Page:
The Loratadine gave me no relief, so I went back to the doctor. He prescribed Cetirizine, another allergy medication. Two weeks of Cetirizine provided no relief either. My next step is nasal spray with steroids. I have to submit another HNR form to switch my medication. It takes six weeks from the time you submit a HNR to see the doctor. The next step after the nasal spray is grieving medical. I want a second opinion. I want to see an ear nose throat specialist. My right ear is throbbing as I write this.

Scabies of the hand

A photomicrograph of an itch mite (Sarcoptes scabiei).
I haven’t been outside much this last week as I’m scared to death of catching scabies, which is running rampant on the yard. The guards put yellow quarantine signs on doors. As if there is not enough going on! Prisoners are coming in affected with scabies from Maricopa County jail – just one more thing we can thank Sheriff Joe Arpaio for.

Shaun Attwood
Question Time

Charlie asked: any new news on the film or TV series?

Shaun:  My literary agent just sent Party Time to various publishers. He's sending it directly to US publishers this time, and feels that Party Time is more likely to generate a movie deal than Hard Time because jail memoirs are so common these days. The TV producer I spoke to is in the process of changing companies, but he said he still definitely wants to do it. It usually takes me at least five years to get a big result in my chosen profession. I just entered my fifth year since my release from prison, and I can sense something big is near.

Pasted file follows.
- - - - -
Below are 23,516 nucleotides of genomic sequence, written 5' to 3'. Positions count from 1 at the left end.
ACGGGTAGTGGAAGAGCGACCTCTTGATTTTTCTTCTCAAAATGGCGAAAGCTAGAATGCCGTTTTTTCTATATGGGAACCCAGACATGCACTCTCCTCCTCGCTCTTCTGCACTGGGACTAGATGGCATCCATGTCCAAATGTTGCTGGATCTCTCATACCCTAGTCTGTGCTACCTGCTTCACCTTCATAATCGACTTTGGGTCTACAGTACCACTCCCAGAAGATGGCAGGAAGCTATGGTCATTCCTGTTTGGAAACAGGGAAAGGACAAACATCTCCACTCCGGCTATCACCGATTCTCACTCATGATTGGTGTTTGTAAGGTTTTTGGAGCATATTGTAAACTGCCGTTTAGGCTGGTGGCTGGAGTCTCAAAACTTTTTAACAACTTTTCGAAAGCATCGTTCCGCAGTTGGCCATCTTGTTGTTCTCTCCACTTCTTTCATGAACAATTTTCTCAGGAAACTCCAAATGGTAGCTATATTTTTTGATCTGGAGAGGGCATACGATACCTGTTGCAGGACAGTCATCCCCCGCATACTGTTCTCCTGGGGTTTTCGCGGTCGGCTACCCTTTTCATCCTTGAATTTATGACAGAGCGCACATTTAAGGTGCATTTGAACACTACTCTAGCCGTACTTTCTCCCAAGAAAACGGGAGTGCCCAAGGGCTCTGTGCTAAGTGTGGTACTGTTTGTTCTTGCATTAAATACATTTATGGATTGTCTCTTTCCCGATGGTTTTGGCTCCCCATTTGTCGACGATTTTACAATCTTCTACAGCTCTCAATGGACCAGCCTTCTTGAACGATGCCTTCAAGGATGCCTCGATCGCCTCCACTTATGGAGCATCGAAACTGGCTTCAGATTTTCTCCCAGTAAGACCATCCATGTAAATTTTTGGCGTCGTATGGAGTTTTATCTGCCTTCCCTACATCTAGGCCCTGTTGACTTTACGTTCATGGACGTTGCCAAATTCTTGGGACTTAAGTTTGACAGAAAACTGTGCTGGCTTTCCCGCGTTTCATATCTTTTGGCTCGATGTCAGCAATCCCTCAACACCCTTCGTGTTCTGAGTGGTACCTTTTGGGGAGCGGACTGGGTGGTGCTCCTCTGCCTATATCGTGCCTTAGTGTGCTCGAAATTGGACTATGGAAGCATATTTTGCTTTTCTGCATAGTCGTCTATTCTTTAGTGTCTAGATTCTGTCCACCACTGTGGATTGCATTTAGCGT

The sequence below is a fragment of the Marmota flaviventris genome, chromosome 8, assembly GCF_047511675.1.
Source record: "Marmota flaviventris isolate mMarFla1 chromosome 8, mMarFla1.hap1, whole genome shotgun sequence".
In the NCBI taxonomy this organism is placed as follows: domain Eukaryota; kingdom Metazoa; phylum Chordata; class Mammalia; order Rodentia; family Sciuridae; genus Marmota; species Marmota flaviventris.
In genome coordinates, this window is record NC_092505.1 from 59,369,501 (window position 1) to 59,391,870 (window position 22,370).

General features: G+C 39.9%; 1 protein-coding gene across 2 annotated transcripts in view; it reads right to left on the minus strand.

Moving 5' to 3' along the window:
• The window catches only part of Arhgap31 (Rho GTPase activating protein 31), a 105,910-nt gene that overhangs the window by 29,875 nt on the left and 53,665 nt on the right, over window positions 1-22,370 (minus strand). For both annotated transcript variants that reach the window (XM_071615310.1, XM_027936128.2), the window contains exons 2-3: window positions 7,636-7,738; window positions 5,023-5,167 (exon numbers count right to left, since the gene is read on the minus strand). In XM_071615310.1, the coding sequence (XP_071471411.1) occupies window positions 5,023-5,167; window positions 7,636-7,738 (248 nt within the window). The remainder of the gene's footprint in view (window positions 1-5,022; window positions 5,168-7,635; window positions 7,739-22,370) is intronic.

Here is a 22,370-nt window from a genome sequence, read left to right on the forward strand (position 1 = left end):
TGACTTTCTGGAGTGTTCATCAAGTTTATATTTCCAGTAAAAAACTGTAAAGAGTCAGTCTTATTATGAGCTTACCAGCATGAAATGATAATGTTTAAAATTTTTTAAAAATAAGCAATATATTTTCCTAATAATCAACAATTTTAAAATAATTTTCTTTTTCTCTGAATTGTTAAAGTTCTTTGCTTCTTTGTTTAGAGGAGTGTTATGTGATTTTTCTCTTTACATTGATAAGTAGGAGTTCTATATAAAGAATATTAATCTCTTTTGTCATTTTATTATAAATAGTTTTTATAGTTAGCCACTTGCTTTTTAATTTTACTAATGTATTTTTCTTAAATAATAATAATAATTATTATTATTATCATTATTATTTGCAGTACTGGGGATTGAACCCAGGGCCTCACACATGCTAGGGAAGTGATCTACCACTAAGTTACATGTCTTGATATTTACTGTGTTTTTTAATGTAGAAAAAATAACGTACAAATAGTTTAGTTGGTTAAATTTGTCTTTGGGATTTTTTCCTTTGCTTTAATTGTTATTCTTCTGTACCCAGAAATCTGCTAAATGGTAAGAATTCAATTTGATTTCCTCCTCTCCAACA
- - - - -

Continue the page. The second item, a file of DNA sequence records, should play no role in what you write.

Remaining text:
Click here to read a really touching piece written by my friend, Charlie, one of the most well-meaning ex-prisoners I've ever met:

Shaun Attwood

 Medical Issues (Part 8 by Lifer Renee)

Renee Only a teenager, she received a 60-year sentence. Sixteen years later, Renee is writing from Perryville prison in Goodyear, Arizona, providing a rare and unique insight into a women's prison.

10.25am. Jewel popped her head up. “Renee they want you at medical right now.”